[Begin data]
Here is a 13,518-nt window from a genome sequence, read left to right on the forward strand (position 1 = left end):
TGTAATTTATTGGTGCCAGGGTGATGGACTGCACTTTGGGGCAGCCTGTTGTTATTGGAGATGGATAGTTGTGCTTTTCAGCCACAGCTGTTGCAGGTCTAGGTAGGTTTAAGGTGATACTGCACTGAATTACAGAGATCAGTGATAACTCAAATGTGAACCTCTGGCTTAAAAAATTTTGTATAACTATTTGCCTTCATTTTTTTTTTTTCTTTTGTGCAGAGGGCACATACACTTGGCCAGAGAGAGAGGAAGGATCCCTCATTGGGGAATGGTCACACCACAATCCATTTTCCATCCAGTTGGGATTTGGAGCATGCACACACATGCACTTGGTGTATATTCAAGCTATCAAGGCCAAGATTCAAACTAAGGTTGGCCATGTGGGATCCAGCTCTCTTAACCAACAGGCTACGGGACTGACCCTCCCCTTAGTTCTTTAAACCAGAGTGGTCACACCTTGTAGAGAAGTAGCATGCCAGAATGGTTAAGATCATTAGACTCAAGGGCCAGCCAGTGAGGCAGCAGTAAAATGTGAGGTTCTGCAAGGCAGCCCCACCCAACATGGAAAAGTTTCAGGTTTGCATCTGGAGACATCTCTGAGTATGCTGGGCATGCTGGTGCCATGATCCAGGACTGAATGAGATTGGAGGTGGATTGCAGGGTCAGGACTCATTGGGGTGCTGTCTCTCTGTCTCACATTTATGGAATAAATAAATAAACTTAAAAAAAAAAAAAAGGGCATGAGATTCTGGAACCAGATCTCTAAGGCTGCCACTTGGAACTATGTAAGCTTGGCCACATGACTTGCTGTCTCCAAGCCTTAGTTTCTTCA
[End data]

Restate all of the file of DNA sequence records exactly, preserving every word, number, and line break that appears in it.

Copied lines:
Here is a 13,518-nt window from a genome sequence, read left to right on the forward strand (position 1 = left end):
TGTAATTTATTGGTGCCAGGGTGATGGACTGCACTTTGGGGCAGCCTGTTGTTATTGGAGATGGATAGTTGTGCTTTTCAGCCACAGCTGTTGCAGGTCTAGGTAGGTTTAAGGTGATACTGCACTGAATTACAGAGATCAGTGATAACTCAAATGTGAACCTCTGGCTTAAAAAATTTTGTATAACTATTTGCCTTCATTTTTTTTTTTTCTTTTGTGCAGAGGGCACATACACTTGGCCAGAGAGAGAGGAAGGATCCCTCATTGGGGAATGGTCACACCACAATCCATTTTCCATCCAGTTGGGATTTGGAGCATGCACACACATGCACTTGGTGTATATTCAAGCTATCAAGGCCAAGATTCAAACTAAGGTTGGCCATGTGGGATCCAGCTCTCTTAACCAACAGGCTACGGGACTGACCCTCCCCTTAGTTCTTTAAACCAGAGTGGTCACACCTTGTAGAGAAGTAGCATGCCAGAATGGTTAAGATCATTAGACTCAAGGGCCAGCCAGTGAGGCAGCAGTAAAATGTGAGGTTCTGCAAGGCAGCCCCACCCAACATGGAAAAGTTTCAGGTTTGCATCTGGAGACATCTCTGAGTATGCTGGGCATGCTGGTGCCATGATCCAGGACTGAATGAGATTGGAGGTGGATTGCAGGGTCAGGACTCATTGGGGTGCTGTCTCTCTGTCTCACATTTATGGAATAAATAAATAAACTTAAAAAAAAAAAAAAGGGCATGAGATTCTGGAACCAGATCTCTAAGGCTGCCACTTGGAACTATGTAAGCTTGGCCACATGACTTGCTGTCTCCAAGCCTTAGTTTCTTCA